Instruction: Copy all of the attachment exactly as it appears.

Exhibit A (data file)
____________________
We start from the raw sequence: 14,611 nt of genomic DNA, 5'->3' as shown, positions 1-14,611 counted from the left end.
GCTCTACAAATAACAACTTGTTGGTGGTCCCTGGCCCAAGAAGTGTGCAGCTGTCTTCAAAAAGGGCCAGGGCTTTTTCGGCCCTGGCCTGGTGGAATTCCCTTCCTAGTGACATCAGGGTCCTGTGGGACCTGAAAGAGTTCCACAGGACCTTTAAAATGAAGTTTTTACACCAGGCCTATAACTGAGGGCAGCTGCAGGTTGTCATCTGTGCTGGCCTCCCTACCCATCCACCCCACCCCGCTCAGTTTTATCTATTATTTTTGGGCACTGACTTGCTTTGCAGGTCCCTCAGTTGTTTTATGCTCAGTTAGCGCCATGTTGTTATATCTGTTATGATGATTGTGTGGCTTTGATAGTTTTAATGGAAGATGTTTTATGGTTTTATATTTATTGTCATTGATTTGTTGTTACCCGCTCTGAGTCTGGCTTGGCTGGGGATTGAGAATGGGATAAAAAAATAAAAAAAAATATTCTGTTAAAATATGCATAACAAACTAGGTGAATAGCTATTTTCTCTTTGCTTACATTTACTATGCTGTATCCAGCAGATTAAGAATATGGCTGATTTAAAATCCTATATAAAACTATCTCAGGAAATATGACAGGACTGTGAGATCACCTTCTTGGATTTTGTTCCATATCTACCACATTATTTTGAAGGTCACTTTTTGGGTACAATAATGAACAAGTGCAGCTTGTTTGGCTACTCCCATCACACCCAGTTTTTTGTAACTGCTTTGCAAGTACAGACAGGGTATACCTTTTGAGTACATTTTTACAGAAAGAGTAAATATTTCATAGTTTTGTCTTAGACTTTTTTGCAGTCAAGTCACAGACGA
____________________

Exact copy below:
We start from the raw sequence: 14,611 nt of genomic DNA, 5'->3' as shown, positions 1-14,611 counted from the left end.
GCTCTACAAATAACAACTTGTTGGTGGTCCCTGGCCCAAGAAGTGTGCAGCTGTCTTCAAAAAGGGCCAGGGCTTTTTCGGCCCTGGCCTGGTGGAATTCCCTTCCTAGTGACATCAGGGTCCTGTGGGACCTGAAAGAGTTCCACAGGACCTTTAAAATGAAGTTTTTACACCAGGCCTATAACTGAGGGCAGCTGCAGGTTGTCATCTGTGCTGGCCTCCCTACCCATCCACCCCACCCCGCTCAGTTTTATCTATTATTTTTGGGCACTGACTTGCTTTGCAGGTCCCTCAGTTGTTTTATGCTCAGTTAGCGCCATGTTGTTATATCTGTTATGATGATTGTGTGGCTTTGATAGTTTTAATGGAAGATGTTTTATGGTTTTATATTTATTGTCATTGATTTGTTGTTACCCGCTCTGAGTCTGGCTTGGCTGGGGATTGAGAATGGGATAAAAAAATAAAAAAAAATATTCTGTTAAAATATGCATAACAAACTAGGTGAATAGCTATTTTCTCTTTGCTTACATTTACTATGCTGTATCCAGCAGATTAAGAATATGGCTGATTTAAAATCCTATATAAAACTATCTCAGGAAATATGACAGGACTGTGAGATCACCTTCTTGGATTTTGTTCCATATCTACCACATTATTTTGAAGGTCACTTTTTGGGTACAATAATGAACAAGTGCAGCTTGTTTGGCTACTCCCATCACACCCAGTTTTTTGTAACTGCTTTGCAAGTACAGACAGGGTATACCTTTTGAGTACATTTTTACAGAAAGAGTAAATATTTCATAGTTTTGTCTTAGACTTTTTTGCAGTCAAGTCACAGACGA